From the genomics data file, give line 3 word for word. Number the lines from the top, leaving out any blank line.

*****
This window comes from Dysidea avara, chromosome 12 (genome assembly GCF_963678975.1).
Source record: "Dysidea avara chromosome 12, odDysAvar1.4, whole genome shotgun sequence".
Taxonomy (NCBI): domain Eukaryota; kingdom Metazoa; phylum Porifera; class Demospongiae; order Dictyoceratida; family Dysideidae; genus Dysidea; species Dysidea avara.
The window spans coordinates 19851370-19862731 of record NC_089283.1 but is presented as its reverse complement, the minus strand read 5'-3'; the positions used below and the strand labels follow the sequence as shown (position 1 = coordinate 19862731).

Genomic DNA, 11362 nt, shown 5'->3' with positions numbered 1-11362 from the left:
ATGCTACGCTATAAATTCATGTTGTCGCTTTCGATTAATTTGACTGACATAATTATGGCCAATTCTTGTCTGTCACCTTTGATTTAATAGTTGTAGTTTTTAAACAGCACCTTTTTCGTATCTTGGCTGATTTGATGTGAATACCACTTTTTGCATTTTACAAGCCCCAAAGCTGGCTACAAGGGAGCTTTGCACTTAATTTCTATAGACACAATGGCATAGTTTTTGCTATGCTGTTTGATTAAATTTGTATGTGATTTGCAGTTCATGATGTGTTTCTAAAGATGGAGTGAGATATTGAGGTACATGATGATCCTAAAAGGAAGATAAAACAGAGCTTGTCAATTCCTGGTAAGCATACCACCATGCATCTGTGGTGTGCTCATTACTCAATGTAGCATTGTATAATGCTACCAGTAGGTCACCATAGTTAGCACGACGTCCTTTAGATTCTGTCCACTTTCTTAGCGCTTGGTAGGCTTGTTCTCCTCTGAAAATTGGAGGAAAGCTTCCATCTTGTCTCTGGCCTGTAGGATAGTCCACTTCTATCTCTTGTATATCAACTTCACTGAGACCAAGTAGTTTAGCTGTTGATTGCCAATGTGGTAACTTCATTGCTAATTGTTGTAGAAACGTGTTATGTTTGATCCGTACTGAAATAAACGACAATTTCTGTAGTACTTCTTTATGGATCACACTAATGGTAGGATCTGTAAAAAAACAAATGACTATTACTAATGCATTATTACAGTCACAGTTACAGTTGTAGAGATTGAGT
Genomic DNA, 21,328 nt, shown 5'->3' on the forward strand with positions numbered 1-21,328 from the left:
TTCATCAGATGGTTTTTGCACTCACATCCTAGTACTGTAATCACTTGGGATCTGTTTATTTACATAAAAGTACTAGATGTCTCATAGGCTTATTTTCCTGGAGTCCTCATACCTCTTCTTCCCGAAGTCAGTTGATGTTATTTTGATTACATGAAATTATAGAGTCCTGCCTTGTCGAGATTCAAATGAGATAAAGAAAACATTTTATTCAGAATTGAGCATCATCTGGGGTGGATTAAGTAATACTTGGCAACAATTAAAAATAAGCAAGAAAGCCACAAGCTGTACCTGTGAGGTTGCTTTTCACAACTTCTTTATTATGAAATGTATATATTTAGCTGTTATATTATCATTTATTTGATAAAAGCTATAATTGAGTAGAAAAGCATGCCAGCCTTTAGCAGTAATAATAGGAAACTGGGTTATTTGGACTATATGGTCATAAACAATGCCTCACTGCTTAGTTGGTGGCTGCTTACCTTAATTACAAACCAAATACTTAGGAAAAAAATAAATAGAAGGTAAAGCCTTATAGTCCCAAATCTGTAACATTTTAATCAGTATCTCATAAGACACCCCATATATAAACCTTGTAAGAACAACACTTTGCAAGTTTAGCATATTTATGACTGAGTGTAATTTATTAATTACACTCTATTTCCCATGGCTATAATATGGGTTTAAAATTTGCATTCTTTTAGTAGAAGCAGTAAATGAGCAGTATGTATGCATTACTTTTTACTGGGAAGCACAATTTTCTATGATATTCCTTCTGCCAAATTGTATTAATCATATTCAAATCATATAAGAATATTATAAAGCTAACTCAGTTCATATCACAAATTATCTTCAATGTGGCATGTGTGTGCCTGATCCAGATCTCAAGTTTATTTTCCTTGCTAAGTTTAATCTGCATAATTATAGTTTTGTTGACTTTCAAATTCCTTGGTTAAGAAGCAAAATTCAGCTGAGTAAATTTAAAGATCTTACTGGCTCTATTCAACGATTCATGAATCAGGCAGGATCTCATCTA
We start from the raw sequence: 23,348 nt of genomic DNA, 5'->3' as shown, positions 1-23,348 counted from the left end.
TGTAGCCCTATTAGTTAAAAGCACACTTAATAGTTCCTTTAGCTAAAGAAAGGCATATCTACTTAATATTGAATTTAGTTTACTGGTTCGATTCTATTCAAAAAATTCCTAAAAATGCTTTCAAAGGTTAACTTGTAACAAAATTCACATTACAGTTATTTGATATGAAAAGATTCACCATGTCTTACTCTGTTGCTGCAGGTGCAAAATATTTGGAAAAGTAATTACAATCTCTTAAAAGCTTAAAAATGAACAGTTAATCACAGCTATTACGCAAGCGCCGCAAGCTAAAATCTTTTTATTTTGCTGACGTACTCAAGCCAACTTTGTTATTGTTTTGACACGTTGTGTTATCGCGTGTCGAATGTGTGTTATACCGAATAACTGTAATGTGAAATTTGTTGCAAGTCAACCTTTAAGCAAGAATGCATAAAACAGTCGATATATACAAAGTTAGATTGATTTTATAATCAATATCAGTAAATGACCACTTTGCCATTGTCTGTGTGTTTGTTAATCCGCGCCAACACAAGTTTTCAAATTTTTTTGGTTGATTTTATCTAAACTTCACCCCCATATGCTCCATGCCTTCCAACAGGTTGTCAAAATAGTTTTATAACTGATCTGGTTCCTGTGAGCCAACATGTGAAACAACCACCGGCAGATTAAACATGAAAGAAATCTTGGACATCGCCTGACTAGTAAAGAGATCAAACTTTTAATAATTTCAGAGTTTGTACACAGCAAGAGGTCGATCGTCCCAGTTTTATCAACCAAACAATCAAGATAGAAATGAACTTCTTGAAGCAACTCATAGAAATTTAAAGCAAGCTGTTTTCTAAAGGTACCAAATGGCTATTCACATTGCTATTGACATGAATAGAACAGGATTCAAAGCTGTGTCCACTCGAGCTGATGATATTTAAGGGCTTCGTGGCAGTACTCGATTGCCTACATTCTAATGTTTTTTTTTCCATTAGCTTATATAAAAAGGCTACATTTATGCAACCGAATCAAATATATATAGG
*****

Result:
Taxonomy (NCBI): domain Eukaryota; kingdom Metazoa; phylum Porifera; class Demospongiae; order Dictyoceratida; family Dysideidae; genus Dysidea; species Dysidea avara.